The specific design of the pyro pack was done by Scott Summit, an industrial designer Prototype This contracted to help them create it. And that's one of the things the show does each episode: look for the kinds of experts who can help them build the things they want to make.
"We do a lot of that," said North. "We're smart enough to know that we don't know everything."
On this day, the molded parts of the pyro pack had just arrived from the 3D printing firm in Carlsbad, Calif., that had been engaged to make them.
So, the team spent about 30 minutes filming--and re-filming and re-filming--a scene in which North and Sandin arrive through the door to one of the workshops carrying the parts with them and then showing them off to Brooks and Grand.
All told, they shoot the scene about six times, under the direction of supervising producer John Tessier, who makes sure they have it right and cover all the angles they might need.
At one point, both Grand and Brooks puts on a piece of the pack that fits on their arms--and which is designed to help a firefighter direct dry-chem from the extinguisher onto a fire without having to hold the extinguisher--and starts strutting around with it.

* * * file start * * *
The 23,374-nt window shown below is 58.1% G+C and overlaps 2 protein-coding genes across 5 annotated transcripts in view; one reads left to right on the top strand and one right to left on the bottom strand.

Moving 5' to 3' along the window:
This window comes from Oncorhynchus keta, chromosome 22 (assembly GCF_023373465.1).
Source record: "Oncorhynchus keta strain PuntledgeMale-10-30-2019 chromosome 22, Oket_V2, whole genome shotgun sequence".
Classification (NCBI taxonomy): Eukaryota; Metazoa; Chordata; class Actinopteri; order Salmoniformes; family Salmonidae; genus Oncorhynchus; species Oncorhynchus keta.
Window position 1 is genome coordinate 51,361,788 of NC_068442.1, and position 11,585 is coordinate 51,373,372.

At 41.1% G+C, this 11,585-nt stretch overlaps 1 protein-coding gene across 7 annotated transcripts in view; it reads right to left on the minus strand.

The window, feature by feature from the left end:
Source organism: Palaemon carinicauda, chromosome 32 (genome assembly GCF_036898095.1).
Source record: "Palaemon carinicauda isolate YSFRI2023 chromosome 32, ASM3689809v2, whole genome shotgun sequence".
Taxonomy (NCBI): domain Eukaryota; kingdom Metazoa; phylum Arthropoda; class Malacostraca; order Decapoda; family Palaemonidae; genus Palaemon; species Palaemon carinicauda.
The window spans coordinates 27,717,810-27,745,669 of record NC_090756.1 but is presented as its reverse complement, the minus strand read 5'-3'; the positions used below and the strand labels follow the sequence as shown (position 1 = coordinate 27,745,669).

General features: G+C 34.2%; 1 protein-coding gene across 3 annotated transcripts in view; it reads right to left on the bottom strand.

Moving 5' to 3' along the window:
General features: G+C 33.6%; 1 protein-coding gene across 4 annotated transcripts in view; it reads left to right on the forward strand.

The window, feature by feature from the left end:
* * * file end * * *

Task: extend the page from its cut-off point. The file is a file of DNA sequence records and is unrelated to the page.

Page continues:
It looks like something one of the X-Men would wear, and Brooks picks right up on that.
"This already makes me feel like a freaking superhero," Brooks shouts out.
But Tessier wants him to say it again because he feels Brooks' "freaking" sounded too much like "friggin'."
"That's the way I talk," Brooks, who's from Australia, says.
Brooks said that he made his way onto the show directly from MIT after having done a little work for Discovery Channel there.
"I didn't know what to expect" after getting his Ph.D., Brooks said, "but (if) I'd had to predict, (being a TV host) would have been low on the list."
For his part, Sandin seemed like he was still getting used to be on the other side of the camera after so many years helping other people make movies, commercials, and TV shows.
"It's odd to go from being behind the camera for 17 years to in front of the camera," said Sandin. "It's a totally different experience. Now I get to do this, and this is my life."
Sandin explained that for someone like him, who has so many years of experience building things for other people's projects, "this is like playing in a toy store for me."
I asked Sandin where the ideas for show's episodes come from, and he said that it tends to be a very organic process, often resulting from the team musing on what it would be like to solve some problem they saw on the street.
And along the way, as the hosts work on creating the prototypes for the show, it often involves some of what Sandin calls "TV drama."
"(We) see if anybody is going to get hurt, which typically is me," Sandin joked. "'Oh, I needed that part of my thumb.' But little parts grow back."
It's not entirely clear, in watching the filming of the show how much is natural and how much is scripted.